The Democratic Peace in the Indo-Pakistani Dyad. Sathyan Sundaram, Lake Michigan College, Department of Political Science, Benton Harbor, MI 49022
Scholars have offered a number of explanations for the outbreak of war with regard to regime-type. Six hypotheses derived from works studying "the democratic peace" have been operationalized and quantitatively tested on the Indo-Pakistani dyad. This paper seeks to look at the nature of the processes that are argued to underlie of the democratic peace. Rather than finding support for all the hypotheses posited, only-freedom and nonmilitary IGO's are found to exhibit a statistically significant relationship. While freedom had a significant relationship with conflict, outcomes were not as die hypothesis expected. Only IGO's were both significant and found outcomes matching expectations. Besides what can he said about conflictual dyads, this project attempts to problematize the enterprise of falsifying the democratic peace. No longer should the question be: Is there empirical support for the democratic peace? This is a test of the sub-theories, or interpretations, of the democratic peace research program on the lndo-Pakistani dyad. Some are supported; some are not. So, the question becomes: What aspects or interpretations of the democratic peace research program receive support?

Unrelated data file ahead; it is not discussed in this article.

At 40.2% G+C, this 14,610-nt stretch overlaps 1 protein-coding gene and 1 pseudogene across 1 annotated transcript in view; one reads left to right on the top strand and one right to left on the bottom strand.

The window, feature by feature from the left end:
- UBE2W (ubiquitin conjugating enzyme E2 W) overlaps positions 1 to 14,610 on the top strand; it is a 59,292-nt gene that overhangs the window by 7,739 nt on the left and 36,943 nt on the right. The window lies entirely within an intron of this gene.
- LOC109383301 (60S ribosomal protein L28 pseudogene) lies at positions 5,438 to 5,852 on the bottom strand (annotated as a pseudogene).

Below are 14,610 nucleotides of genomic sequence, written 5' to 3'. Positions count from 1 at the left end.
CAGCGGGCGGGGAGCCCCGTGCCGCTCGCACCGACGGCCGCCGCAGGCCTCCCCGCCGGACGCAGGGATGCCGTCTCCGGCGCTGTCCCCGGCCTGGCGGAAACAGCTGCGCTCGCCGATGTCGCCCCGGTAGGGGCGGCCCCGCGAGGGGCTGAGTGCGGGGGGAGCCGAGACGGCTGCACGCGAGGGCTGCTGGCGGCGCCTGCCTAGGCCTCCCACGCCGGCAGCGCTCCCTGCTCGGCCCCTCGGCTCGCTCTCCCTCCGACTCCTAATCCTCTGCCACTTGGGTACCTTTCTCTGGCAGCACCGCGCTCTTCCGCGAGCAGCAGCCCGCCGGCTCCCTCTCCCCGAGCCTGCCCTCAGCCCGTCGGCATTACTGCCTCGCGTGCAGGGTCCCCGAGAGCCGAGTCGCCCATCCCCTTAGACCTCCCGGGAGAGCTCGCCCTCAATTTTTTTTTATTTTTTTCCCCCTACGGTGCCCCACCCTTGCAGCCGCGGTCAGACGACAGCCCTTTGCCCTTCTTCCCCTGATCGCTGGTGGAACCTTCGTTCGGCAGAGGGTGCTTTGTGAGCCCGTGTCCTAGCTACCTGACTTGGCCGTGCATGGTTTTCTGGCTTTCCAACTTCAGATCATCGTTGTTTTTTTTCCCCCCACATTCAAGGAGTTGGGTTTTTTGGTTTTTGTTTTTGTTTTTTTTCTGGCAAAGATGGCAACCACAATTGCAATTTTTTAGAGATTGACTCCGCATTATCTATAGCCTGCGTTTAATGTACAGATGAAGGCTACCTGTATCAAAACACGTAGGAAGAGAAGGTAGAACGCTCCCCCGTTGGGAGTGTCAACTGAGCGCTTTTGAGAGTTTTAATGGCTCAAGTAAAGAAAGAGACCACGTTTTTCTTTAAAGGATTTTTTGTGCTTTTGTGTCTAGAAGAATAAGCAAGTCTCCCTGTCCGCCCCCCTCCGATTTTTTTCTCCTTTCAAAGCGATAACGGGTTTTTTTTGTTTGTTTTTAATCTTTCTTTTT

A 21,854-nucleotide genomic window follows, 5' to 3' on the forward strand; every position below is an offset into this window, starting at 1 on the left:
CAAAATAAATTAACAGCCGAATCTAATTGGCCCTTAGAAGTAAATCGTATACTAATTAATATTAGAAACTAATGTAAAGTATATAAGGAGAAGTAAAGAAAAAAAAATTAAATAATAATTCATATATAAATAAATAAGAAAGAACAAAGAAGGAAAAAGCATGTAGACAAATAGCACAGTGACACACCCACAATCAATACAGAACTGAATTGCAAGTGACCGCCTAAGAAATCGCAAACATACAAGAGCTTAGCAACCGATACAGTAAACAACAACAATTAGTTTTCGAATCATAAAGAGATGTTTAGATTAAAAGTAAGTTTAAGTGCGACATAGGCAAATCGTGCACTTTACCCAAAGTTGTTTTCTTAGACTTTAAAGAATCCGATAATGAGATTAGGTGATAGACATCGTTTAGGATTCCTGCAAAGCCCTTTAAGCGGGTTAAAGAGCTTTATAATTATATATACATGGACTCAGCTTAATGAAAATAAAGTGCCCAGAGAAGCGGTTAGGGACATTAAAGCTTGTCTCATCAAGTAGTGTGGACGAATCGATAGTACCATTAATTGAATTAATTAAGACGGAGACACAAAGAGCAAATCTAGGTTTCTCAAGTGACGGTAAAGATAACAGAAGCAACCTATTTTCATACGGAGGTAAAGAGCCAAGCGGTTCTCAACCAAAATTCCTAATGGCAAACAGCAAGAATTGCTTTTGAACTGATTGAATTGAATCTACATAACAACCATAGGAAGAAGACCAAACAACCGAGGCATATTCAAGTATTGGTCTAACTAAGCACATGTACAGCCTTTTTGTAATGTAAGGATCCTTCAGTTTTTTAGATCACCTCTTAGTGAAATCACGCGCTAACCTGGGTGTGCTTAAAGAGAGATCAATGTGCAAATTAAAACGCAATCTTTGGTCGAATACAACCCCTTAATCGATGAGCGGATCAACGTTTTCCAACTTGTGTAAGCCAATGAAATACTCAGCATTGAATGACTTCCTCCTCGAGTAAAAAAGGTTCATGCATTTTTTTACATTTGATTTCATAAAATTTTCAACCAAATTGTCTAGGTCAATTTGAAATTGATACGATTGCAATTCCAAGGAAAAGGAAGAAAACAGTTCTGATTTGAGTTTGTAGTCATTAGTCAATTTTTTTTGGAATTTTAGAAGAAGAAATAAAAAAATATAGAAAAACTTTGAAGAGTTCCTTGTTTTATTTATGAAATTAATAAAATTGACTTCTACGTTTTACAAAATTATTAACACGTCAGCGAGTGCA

Voting Patterns on Hungarian Elections in 2002-2004: Some Historical Perspectives. Barnabas Racz, Eastern Michigan University, Department of Political Science, Ypsilanti, MI 48197
In constitutional democracies horizontal divergences arc more the rule than the exception in voting preferences; the phenomenon is a natural one and it is an expression of democratic pluralism. In historical perspective, the Hungarian political map is divided by a south-west/north-east axis that roughly divides the electorate into a left-center/right-center camp. The roots of this division in the country go back to historical reasons and are observable since 19SS to the present 2006 elections. …